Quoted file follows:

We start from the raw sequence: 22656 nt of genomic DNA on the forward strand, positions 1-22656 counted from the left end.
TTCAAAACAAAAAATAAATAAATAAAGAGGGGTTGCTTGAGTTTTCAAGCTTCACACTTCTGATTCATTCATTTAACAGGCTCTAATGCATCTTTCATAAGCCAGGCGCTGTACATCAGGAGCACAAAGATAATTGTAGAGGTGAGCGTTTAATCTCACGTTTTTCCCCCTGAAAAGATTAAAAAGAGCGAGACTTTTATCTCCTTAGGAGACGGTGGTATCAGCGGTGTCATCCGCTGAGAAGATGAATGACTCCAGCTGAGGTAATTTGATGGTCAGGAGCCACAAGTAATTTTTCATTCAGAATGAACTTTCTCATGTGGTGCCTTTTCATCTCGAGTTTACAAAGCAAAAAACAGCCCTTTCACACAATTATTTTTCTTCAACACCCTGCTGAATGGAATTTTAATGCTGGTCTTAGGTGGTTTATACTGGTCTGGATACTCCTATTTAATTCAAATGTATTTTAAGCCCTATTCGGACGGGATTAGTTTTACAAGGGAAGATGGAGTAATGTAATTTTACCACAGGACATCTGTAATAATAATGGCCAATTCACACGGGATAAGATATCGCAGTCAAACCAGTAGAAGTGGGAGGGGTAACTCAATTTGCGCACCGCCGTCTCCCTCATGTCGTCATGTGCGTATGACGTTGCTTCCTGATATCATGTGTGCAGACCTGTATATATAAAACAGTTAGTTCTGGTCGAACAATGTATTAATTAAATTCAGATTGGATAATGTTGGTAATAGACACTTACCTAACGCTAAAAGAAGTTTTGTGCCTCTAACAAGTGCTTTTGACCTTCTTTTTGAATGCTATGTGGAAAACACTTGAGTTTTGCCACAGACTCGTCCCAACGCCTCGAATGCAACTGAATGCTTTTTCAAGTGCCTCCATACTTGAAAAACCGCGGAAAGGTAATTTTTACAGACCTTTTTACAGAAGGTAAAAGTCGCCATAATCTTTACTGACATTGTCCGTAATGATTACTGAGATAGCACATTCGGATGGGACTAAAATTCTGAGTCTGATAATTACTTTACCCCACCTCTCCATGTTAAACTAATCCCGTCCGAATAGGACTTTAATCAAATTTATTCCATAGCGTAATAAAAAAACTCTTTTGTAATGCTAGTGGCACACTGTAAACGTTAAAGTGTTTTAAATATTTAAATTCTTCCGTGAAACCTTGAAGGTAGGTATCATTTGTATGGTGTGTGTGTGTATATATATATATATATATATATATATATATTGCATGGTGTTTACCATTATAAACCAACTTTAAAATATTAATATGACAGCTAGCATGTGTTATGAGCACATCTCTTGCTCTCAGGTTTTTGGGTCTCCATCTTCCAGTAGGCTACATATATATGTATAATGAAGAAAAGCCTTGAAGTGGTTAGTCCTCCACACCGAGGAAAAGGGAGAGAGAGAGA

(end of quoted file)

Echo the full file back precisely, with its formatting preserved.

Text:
We start from the raw sequence: 22656 nt of genomic DNA on the forward strand, positions 1-22656 counted from the left end.
TTCAAAACAAAAAATAAATAAATAAAGAGGGGTTGCTTGAGTTTTCAAGCTTCACACTTCTGATTCATTCATTTAACAGGCTCTAATGCATCTTTCATAAGCCAGGCGCTGTACATCAGGAGCACAAAGATAATTGTAGAGGTGAGCGTTTAATCTCACGTTTTTCCCCCTGAAAAGATTAAAAAGAGCGAGACTTTTATCTCCTTAGGAGACGGTGGTATCAGCGGTGTCATCCGCTGAGAAGATGAATGACTCCAGCTGAGGTAATTTGATGGTCAGGAGCCACAAGTAATTTTTCATTCAGAATGAACTTTCTCATGTGGTGCCTTTTCATCTCGAGTTTACAAAGCAAAAAACAGCCCTTTCACACAATTATTTTTCTTCAACACCCTGCTGAATGGAATTTTAATGCTGGTCTTAGGTGGTTTATACTGGTCTGGATACTCCTATTTAATTCAAATGTATTTTAAGCCCTATTCGGACGGGATTAGTTTTACAAGGGAAGATGGAGTAATGTAATTTTACCACAGGACATCTGTAATAATAATGGCCAATTCACACGGGATAAGATATCGCAGTCAAACCAGTAGAAGTGGGAGGGGTAACTCAATTTGCGCACCGCCGTCTCCCTCATGTCGTCATGTGCGTATGACGTTGCTTCCTGATATCATGTGTGCAGACCTGTATATATAAAACAGTTAGTTCTGGTCGAACAATGTATTAATTAAATTCAGATTGGATAATGTTGGTAATAGACACTTACCTAACGCTAAAAGAAGTTTTGTGCCTCTAACAAGTGCTTTTGACCTTCTTTTTGAATGCTATGTGGAAAACACTTGAGTTTTGCCACAGACTCGTCCCAACGCCTCGAATGCAACTGAATGCTTTTTCAAGTGCCTCCATACTTGAAAAACCGCGGAAAGGTAATTTTTACAGACCTTTTTACAGAAGGTAAAAGTCGCCATAATCTTTACTGACATTGTCCGTAATGATTACTGAGATAGCACATTCGGATGGGACTAAAATTCTGAGTCTGATAATTACTTTACCCCACCTCTCCATGTTAAACTAATCCCGTCCGAATAGGACTTTAATCAAATTTATTCCATAGCGTAATAAAAAAACTCTTTTGTAATGCTAGTGGCACACTGTAAACGTTAAAGTGTTTTAAATATTTAAATTCTTCCGTGAAACCTTGAAGGTAGGTATCATTTGTATGGTGTGTGTGTGTATATATATATATATATATATATATATATATTGCATGGTGTTTACCATTATAAACCAACTTTAAAATATTAATATGACAGCTAGCATGTGTTATGAGCACATCTCTTGCTCTCAGGTTTTTGGGTCTCCATCTTCCAGTAGGCTACATATATATGTATAATGAAGAAAAGCCTTGAAGTGGTTAGTCCTCCACACCGAGGAAAAGGGAGAGAGAGAGA